Martin and Elizabeth Degen Bushman

Today is the wedding anniversary of my 3rd great-grandparents, Martin and Elizabeth.  Here is a history of their lives for you to enjoy:

Biography of Martin Bushman and Elizabeth Degen (Based upon Bushman Family History, compiled 1956 by Newbern I. Butt for the Bushman Family History Committee, pp. 12-15). Additions by second great grandson Elden L. Stewart . (Written by Elden L. Stewart; retyped and submitted by Ella Mae [Turley] Judd.

Martin, the Pioneer Bushman immigrant to Utah, was raised on a farm in Lancaster County, Pennsylvania. He was an excellent hand at all farm work, so that in slack times, while on the way to Utah and while there, he was always in demand by his neighbor farmers. During his active life he was about six feet tall and weighed approximately 175 pounds. His eyes were blue and his hair light brown.

Martin was married to Elizabeth Degen, daughter of John Casper Degen and Anna Maria Graf, 20 March 1827. She was well prepared for pioneer life. Her mother died when she was four years of age, and her father re-married and had six additional children. When she was 14 years old she came to America with her father. The journey was in an old sailing vessel which was delayed by a calm. The extra cost caused by this delay put them in debt to the Captain, which debt was met by hiring Elizabeth out as a domestic servant for five years. It was here that she learned to spin and weave, and made the clothing necessary in a pioneer community. Martin raised the wool and his wife turned it into clothing. During rush season she aided directly with the farm work. The first seven children of Martin and Elizabeth were born in Bart, Lancaster, Pennsylvania. The next two, John and Hetty, were born in the Bishop Hunter home in Nauvoo, Illinois, and Albert, the baby, was born at Highland Grove,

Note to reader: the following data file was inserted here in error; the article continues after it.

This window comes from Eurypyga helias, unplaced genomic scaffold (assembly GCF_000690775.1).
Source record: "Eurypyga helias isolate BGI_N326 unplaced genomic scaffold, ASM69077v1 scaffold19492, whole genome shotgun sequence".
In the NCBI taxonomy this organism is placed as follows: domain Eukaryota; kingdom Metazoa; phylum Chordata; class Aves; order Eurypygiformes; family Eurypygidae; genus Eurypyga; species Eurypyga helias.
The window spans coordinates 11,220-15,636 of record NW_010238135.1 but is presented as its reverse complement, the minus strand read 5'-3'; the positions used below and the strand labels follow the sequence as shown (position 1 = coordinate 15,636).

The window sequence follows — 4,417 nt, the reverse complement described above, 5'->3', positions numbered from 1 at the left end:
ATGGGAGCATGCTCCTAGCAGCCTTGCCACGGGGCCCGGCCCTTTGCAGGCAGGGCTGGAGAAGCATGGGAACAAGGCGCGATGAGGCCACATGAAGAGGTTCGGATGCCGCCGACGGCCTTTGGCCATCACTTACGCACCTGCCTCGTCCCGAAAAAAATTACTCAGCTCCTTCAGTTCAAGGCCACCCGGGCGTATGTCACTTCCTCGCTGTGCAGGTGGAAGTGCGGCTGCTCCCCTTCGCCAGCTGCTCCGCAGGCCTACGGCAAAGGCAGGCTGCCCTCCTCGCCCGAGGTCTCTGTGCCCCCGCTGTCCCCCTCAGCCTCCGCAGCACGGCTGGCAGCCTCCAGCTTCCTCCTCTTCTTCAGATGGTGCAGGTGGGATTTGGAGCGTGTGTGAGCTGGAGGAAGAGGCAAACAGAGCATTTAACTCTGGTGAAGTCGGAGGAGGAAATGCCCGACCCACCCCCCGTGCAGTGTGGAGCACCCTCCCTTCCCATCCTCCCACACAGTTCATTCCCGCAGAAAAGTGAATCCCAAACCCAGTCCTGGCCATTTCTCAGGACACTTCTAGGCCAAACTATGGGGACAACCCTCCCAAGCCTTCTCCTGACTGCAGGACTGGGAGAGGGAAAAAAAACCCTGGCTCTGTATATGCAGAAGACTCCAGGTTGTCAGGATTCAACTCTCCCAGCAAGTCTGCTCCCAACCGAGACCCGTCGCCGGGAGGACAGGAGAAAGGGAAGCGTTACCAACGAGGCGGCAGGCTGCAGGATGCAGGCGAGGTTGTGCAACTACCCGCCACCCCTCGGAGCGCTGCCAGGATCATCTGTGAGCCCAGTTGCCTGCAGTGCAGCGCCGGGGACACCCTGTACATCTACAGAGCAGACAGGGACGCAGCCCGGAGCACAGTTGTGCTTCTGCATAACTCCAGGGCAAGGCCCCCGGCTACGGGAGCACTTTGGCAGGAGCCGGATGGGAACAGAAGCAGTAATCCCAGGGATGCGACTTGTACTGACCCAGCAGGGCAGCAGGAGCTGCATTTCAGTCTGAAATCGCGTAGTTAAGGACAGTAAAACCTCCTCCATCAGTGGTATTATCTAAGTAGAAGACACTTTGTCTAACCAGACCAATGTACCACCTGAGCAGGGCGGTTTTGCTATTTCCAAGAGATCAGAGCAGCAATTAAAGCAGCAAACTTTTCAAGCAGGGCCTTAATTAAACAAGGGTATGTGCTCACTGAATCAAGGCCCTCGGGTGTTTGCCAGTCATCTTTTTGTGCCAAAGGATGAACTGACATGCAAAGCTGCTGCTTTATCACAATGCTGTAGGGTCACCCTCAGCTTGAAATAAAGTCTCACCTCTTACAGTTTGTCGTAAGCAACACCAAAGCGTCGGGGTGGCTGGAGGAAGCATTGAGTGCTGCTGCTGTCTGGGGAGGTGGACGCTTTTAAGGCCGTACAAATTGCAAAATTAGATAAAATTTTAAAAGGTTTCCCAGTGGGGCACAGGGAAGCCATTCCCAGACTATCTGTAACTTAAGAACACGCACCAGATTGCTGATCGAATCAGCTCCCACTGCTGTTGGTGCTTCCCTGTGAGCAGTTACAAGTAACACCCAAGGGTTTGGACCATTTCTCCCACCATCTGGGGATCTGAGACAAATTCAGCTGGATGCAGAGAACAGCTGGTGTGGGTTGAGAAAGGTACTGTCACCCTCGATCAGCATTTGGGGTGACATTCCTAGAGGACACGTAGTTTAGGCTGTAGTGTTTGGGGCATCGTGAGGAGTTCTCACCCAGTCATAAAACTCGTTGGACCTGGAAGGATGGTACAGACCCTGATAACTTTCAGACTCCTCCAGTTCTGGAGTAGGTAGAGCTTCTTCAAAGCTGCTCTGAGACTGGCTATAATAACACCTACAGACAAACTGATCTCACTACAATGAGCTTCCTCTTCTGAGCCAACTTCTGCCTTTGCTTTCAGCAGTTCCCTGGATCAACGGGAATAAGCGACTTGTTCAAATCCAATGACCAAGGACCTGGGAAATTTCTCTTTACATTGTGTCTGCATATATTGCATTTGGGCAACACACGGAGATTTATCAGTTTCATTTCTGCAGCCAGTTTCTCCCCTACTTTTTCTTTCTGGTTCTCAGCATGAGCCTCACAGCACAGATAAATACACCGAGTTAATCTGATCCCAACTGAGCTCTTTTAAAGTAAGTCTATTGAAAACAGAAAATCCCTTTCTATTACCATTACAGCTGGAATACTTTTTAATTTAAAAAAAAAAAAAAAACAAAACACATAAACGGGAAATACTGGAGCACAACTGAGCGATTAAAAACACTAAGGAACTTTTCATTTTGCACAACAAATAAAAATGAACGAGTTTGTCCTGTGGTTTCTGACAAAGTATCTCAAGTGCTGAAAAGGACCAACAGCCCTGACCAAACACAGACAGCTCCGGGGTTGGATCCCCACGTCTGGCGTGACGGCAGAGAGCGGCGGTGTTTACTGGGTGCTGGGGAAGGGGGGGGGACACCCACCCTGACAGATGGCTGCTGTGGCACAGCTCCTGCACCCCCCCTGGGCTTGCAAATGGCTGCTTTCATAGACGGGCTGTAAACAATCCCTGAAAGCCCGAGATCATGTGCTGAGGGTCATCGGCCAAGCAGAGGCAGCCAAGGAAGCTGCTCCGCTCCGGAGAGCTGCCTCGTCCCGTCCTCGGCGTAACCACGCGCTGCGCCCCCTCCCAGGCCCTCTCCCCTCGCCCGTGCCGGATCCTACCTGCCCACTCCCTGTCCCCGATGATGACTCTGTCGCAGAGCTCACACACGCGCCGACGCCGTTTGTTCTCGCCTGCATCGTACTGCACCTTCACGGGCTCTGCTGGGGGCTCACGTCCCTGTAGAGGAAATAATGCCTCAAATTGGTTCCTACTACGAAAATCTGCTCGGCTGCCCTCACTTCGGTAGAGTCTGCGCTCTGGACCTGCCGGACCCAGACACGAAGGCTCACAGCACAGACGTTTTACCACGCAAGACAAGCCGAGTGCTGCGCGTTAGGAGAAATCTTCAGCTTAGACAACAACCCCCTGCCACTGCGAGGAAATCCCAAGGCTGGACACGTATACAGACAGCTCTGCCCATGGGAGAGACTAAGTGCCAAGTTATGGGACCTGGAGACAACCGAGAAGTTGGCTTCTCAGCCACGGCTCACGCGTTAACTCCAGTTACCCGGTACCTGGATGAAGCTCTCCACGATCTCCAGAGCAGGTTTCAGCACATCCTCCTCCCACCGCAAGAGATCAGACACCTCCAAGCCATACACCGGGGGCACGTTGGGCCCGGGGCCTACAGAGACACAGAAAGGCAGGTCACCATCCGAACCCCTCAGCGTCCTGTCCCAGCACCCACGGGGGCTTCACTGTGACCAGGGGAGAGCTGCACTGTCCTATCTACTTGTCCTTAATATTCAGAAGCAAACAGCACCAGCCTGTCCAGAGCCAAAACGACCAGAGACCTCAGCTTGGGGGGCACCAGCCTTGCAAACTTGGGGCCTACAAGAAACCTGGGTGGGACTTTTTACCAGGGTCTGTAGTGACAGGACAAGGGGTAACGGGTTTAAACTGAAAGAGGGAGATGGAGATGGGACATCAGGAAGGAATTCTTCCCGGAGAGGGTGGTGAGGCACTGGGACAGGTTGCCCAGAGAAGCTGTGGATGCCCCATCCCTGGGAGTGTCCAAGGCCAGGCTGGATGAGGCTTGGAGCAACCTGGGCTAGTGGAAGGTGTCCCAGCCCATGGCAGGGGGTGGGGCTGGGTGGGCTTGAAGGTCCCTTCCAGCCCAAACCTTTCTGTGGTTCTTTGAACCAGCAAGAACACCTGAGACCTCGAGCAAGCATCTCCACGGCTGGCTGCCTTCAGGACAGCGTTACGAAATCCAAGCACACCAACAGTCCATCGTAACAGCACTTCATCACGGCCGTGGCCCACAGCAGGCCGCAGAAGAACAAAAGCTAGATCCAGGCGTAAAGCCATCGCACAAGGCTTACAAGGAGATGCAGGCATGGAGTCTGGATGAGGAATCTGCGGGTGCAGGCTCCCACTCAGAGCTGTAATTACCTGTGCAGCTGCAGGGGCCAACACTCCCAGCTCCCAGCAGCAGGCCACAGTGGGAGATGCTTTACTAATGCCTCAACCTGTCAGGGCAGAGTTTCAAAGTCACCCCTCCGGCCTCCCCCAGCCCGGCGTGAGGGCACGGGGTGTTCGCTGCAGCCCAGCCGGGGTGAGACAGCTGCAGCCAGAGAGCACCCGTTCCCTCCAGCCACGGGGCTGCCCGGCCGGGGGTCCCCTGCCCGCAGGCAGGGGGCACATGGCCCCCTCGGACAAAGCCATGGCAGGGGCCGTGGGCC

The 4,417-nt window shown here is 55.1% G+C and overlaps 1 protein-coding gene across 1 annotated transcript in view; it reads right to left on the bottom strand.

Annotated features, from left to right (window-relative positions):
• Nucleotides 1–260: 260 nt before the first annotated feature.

Potawattamie, Iowa.

In the spring of 1840 two elders, Elisha H. Davis and H. Dean, members of the Church of Jesus Christ of Latter Day Saints, came to preach the Gospel in Lancaster County. Both Martin and his wife, Elizabeth, were of a strongly religious nature and investigated the new doctrine whole heartedly, were convinced of its truth, and were baptized. In spite of criticism and ostracism by relatives and friends in Lancaster County, they grew in faith and were filled with the spirit of gathering in Nauvoo, Illinois with the rest of the members of this faith. It is probable that they would have made the thousand mile trip to Nauvoo in 1840, but circumstances prevented this. Their aged parents were without a home of their own, and Martin spent the fall and winter in building one for them. Also they were expecting the birth of their son, Martin Benjamin, and with more time they had hoped to sell their property to a better advantage. The property was finally sold at a great sacrifice, and provided little more than a team and wagon and the necessary provisions for the thousand mile trip with a family of six. When they arrived in Nauvoo, they found the city crowded with new converts and it was hard to find a place to live. However, they soon found their old friend, Bishop Edward Hunter, who was also of Pennsylvania Dutch descent. The Bishop immediately fixed up and rented to the Bushmans the upstairs apartment of his house. He also rented to Martin his farm which was just east of Nauvoo.